[Tutor] Unicode problems
kent37 at tds.net
Tue Aug 29 23:09:34 CEST 2006
Ed Singleton wrote:
> I've been having unicode problems in python on Mac OS 10.4.
> I googled for it and found a good page in Dive Into Python that I
> thought might help
> I tried following the instructions and set my default encoding using a
> sitecustomize.py, but got the following:
>>>> import sys
>>>> s = u'La Pe\xf1a'
>>>> print s
> Traceback (most recent call last):
> File "<stdin>", line 1, in ?
> UnicodeEncodeError: 'ascii' codec can't encode character u'\xf1' in
> position 5: ordinal not in range(128)
> As I understand it, that should work. I tried using different
> character sets (like latin-1, etc), but none of them work.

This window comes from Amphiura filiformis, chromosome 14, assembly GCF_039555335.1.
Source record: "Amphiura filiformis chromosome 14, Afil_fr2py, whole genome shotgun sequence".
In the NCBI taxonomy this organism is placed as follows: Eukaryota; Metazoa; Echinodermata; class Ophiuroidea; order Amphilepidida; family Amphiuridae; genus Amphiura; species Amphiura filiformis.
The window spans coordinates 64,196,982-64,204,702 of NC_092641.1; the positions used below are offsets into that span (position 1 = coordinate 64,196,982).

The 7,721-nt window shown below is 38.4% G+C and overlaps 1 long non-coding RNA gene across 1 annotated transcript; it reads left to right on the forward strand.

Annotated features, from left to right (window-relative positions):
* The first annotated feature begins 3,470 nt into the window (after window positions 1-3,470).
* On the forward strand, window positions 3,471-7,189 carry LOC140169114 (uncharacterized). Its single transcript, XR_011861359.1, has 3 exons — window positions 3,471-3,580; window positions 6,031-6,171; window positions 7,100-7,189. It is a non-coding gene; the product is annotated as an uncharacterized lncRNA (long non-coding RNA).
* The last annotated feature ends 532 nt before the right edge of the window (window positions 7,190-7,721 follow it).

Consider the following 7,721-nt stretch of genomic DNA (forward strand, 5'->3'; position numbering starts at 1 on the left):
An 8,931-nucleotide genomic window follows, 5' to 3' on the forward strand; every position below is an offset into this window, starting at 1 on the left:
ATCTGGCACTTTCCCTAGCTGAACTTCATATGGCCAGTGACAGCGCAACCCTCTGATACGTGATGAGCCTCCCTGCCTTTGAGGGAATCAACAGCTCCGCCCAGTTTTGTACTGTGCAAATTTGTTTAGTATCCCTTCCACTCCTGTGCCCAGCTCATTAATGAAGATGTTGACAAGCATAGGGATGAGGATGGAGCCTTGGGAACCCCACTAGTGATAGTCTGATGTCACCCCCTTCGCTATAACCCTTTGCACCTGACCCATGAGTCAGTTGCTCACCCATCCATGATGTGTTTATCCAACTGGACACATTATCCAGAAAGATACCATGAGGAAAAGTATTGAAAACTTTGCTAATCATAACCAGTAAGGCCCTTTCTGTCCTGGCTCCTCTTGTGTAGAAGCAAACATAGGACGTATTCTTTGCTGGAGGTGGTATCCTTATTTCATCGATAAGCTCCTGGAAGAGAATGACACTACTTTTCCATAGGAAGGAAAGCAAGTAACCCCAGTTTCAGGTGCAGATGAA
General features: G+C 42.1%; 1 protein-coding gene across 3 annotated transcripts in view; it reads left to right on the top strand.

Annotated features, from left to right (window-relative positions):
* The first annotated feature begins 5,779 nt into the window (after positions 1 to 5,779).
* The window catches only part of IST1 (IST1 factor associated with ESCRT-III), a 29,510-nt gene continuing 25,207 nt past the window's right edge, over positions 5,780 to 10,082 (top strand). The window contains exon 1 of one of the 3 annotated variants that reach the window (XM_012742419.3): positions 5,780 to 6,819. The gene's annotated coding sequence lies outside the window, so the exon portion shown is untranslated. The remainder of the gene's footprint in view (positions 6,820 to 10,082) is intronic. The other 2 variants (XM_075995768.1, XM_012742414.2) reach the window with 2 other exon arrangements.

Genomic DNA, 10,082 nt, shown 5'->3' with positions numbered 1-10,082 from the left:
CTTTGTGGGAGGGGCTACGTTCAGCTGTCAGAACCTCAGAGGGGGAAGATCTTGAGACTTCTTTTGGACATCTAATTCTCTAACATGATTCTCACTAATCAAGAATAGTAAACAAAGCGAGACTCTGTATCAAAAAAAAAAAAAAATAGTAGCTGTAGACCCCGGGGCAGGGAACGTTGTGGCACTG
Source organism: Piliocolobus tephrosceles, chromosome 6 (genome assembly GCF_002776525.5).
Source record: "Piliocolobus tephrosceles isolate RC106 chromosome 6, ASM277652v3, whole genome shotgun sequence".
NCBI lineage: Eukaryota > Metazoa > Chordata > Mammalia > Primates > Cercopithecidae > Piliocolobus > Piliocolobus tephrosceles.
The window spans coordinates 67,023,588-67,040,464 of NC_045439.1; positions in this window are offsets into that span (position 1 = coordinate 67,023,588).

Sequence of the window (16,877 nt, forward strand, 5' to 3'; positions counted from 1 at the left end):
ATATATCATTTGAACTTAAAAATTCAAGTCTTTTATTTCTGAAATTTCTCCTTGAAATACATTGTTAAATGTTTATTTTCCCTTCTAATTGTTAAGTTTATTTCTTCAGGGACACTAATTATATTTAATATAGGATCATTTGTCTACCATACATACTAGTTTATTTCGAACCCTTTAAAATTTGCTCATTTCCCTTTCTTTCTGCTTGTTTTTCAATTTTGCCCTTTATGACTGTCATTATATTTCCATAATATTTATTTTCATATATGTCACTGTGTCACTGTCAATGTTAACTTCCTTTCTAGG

I'm not sure Dive into Python is correct. Here is what I get on Windows:
In : s = u'La Pe\xf1a'
In : print s
In : import sys
In : sys.getdefaultencoding()
In : sys.stdout.encoding
I think print converts to the encoding of sys.stdout, not the default
encoding. What is the value of sys.stdout.encoding on your machine?
> The main problem I am having is in getting python not to give an
> error when it encounters a sterling currency sign (£, pound sign here
> in UK), which I suspect might be some wider problem on the mac as when
> I type that character in the terminal it shows a # (but in Python it
> shows a £).
Where is the pound sign coming from? What encoding is it in? What do you
mean, in Python it shows £? You said Python gives an error...Fixing your
first problem may not help this one without a bit more digging... (BTW
in the US a # is sometimes called a 'pound sign', maybe the computer is
trying to translate for you ;) - though it is for pound weight, not
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